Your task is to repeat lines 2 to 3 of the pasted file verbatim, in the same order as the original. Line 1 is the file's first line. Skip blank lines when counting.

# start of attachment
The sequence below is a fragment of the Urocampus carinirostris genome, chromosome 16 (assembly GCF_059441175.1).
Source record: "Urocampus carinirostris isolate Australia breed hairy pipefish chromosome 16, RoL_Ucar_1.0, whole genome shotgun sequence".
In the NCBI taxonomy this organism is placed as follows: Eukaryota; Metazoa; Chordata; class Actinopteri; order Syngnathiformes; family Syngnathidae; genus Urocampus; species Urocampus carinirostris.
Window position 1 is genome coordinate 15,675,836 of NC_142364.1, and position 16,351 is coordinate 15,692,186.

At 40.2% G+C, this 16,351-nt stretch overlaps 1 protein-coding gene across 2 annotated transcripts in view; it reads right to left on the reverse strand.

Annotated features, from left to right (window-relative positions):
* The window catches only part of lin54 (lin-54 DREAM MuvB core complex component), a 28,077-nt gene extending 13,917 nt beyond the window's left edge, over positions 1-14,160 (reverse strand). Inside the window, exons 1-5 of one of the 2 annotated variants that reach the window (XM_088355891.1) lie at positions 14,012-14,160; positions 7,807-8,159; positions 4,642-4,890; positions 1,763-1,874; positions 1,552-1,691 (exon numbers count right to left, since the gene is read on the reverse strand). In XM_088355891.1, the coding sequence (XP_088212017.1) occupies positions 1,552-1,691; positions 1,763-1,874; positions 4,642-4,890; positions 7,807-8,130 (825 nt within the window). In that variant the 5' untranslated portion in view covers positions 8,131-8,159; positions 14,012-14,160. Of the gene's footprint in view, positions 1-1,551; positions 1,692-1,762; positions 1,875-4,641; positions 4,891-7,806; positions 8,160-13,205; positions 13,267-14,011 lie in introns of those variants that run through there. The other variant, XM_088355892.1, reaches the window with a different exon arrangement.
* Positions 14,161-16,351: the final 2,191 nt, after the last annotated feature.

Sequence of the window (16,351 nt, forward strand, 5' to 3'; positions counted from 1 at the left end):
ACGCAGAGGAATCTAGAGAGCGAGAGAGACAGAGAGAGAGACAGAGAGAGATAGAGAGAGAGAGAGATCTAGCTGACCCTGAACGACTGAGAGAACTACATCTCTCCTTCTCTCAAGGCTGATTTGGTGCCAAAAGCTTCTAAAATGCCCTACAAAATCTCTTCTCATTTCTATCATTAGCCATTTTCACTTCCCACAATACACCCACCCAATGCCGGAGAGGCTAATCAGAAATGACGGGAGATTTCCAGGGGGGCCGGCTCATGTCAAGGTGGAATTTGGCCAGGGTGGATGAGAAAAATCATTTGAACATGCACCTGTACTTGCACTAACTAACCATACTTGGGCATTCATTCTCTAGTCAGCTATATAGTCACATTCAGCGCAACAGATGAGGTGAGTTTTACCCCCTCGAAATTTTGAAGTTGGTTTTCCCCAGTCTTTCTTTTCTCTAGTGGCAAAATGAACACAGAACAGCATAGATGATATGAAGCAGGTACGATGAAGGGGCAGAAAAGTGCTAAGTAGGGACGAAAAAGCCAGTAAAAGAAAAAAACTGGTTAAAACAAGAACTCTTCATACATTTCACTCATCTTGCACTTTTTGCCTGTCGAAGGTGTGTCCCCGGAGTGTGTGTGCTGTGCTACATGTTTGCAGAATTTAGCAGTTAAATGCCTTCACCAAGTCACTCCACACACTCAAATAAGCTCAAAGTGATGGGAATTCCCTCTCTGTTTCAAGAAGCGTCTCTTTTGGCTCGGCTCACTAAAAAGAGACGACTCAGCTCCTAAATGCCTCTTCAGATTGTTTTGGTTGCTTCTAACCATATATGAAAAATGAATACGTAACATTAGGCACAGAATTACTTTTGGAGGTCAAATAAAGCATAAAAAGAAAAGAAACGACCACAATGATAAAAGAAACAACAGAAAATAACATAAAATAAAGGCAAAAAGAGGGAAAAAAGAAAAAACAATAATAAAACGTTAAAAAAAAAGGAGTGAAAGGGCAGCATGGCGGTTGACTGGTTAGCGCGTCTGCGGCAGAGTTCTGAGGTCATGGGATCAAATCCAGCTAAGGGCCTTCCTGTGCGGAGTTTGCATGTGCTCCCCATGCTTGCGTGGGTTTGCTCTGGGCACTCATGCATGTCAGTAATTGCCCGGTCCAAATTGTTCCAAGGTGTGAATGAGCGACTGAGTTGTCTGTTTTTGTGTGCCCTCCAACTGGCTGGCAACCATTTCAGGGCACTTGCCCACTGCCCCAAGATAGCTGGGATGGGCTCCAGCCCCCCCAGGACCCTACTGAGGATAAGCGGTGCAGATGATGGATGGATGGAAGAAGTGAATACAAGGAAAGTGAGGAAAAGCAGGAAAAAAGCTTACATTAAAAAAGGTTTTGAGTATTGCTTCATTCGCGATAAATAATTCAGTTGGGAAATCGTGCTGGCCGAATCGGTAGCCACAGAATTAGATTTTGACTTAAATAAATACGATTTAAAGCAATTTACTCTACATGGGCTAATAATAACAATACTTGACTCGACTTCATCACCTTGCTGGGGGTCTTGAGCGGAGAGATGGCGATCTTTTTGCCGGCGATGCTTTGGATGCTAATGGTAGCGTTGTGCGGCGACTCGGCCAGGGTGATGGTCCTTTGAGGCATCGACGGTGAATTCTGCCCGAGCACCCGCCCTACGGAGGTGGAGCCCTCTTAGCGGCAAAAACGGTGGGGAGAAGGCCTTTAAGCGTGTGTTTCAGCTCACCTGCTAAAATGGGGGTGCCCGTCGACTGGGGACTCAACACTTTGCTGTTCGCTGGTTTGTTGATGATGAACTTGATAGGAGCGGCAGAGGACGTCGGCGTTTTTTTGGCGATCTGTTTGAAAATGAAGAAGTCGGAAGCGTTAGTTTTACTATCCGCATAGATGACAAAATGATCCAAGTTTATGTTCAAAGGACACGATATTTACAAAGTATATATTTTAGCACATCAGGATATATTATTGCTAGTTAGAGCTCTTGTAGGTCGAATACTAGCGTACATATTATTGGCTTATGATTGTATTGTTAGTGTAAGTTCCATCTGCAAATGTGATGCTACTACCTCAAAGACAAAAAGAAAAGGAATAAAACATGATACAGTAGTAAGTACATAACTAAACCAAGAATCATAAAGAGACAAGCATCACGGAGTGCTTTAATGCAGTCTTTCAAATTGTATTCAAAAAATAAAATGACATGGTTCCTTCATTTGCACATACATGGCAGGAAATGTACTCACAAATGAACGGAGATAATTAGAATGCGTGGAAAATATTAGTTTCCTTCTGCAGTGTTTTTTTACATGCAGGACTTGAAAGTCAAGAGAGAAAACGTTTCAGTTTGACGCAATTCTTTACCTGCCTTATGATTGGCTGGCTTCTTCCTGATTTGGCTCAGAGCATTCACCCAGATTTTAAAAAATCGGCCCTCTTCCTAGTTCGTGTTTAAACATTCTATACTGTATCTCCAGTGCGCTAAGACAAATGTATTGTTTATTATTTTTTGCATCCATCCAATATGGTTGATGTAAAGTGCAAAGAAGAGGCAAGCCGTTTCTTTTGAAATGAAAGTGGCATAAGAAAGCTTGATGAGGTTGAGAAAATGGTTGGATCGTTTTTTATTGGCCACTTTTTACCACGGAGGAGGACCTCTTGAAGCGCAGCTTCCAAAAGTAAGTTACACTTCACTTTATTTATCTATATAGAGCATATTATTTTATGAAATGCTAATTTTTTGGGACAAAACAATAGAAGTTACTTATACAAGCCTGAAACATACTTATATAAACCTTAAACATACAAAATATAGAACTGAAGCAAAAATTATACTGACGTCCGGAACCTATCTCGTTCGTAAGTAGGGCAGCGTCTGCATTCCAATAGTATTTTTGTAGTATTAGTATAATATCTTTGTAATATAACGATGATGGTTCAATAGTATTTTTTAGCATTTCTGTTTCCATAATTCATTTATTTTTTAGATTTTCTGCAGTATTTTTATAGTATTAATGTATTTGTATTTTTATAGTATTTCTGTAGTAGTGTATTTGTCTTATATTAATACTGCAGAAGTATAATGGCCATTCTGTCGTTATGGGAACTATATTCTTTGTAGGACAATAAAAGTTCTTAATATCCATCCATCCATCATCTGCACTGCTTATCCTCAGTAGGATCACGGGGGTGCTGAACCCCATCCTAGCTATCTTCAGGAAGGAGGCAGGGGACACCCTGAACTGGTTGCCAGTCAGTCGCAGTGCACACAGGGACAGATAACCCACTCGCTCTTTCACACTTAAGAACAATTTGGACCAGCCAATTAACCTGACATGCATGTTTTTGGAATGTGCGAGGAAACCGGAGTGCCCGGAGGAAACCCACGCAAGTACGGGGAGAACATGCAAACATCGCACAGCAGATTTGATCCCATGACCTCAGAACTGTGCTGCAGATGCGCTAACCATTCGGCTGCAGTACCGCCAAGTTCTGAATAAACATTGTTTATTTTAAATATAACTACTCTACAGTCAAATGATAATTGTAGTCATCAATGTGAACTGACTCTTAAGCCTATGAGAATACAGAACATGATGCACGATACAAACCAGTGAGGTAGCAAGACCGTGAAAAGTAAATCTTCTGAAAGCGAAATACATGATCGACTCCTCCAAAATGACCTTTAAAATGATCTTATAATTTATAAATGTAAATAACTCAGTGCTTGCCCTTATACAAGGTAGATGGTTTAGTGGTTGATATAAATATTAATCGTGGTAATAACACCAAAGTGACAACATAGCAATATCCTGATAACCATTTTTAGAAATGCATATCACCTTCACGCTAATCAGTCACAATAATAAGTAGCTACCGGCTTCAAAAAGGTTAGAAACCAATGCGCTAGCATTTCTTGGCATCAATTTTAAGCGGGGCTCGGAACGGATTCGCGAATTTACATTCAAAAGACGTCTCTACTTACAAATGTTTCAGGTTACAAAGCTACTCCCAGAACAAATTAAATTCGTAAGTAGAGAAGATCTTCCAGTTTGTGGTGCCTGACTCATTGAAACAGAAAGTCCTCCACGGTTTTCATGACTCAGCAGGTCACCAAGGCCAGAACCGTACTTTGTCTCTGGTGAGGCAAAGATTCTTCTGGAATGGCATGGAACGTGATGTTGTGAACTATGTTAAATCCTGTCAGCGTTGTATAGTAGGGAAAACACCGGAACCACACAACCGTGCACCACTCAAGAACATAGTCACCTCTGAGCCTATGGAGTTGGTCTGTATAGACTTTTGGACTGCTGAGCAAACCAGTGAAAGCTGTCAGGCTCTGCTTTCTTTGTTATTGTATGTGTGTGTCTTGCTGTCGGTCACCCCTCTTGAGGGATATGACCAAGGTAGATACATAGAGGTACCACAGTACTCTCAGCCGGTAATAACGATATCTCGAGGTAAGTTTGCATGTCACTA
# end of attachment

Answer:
Source record: "Urocampus carinirostris isolate Australia breed hairy pipefish chromosome 16, RoL_Ucar_1.0, whole genome shotgun sequence".
In the NCBI taxonomy this organism is placed as follows: Eukaryota; Metazoa; Chordata; class Actinopteri; order Syngnathiformes; family Syngnathidae; genus Urocampus; species Urocampus carinirostris.